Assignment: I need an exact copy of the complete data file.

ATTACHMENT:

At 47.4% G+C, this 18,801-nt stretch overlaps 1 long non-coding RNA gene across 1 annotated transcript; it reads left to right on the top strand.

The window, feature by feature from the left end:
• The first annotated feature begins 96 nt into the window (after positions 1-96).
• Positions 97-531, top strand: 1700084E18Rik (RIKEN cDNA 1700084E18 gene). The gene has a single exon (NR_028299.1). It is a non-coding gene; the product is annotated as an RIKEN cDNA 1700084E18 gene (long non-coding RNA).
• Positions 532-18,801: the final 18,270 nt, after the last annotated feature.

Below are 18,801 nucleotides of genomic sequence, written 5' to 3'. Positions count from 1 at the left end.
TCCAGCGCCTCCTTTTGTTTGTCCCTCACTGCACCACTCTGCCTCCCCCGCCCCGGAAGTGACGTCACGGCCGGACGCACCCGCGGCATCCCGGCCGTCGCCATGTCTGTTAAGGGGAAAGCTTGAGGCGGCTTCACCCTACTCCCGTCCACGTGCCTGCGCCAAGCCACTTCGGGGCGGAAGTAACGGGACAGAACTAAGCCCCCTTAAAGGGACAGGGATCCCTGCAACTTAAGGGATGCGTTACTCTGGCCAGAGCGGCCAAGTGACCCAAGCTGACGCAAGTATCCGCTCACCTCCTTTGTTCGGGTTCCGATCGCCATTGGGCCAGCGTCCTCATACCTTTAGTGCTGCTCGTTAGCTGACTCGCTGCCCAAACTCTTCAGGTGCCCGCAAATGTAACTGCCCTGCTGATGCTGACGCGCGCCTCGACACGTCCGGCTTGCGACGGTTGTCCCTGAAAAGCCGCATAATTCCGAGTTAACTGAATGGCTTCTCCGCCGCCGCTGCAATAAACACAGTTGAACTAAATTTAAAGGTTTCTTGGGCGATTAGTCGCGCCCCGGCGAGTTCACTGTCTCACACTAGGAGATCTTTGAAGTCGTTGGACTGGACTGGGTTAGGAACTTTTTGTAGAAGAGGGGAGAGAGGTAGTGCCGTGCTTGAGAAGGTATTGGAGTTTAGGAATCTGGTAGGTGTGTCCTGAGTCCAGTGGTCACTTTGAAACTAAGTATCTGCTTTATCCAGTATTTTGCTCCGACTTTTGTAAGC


At 47.4% G+C, this 18,801-nt stretch overlaps 1 long non-coding RNA gene across 1 annotated transcript; it reads left to right on the top strand.

The window, feature by feature from the left end:
• The first annotated feature begins 96 nt into the window (after positions 1-96).
• Positions 97-531, top strand: 1700084E18Rik (RIKEN cDNA 1700084E18 gene). The gene has a single exon (NR_028299.1). It is a non-coding gene; the product is annotated as an RIKEN cDNA 1700084E18 gene (long non-coding RNA).
• Positions 532-18,801: the final 18,270 nt, after the last annotated feature.

Below are 18,801 nucleotides of genomic sequence, written 5' to 3'. Positions count from 1 at the left end.
TCCAGCGCCTCCTTTTGTTTGTCCCTCACTGCACCACTCTGCCTCCCCCGCCCCGGAAGTGACGTCACGGCCGGACGCACCCGCGGCATCCCGGCCGTCGCCATGTCTGTTAAGGGGAAAGCTTGAGGCGGCTTCACCCTACTCCCGTCCACGTGCCTGCGCCAAGCCACTTCGGGGCGGAAGTAACGGGACAGAACTAAGCCCCCTTAAAGGGACAGGGATCCCTGCAACTTAAGGGATGCGTTACTCTGGCCAGAGCGGCCAAGTGACCCAAGCTGACGCAAGTATCCGCTCACCTCCTTTGTTCGGGTTCCGATCGCCATTGGGCCAGCGTCCTCATACCTTTAGTGCTGCTCGTTAGCTGACTCGCTGCCCAAACTCTTCAGGTGCCCGCAAATGTAACTGCCCTGCTGATGCTGACGCGCGCCTCGACACGTCCGGCTTGCGACGGTTGTCCCTGAAAAGCCGCATAATTCCGAGTTAACTGAATGGCTTCTCCGCCGCCGCTGCAATAAACACAGTTGAACTAAATTTAAAGGTTTCTTGGGCGATTAGTCGCGCCCCGGCGAGTTCACTGTCTCACACTAGGAGATCTTTGAAGTCGTTGGACTGGACTGGGTTAGGAACTTTTTGTAGAAGAGGGGAGAGAGGTAGTGCCGTGCTTGAGAAGGTATTGGAGTTTAGGAATCTGGTAGGTGTGTCCTGAGTCCAGTGGTCACTTTGAAACTAAGTATCTGCTTTATCCAGTATTTTGCTCCGACTTTTGTAAGC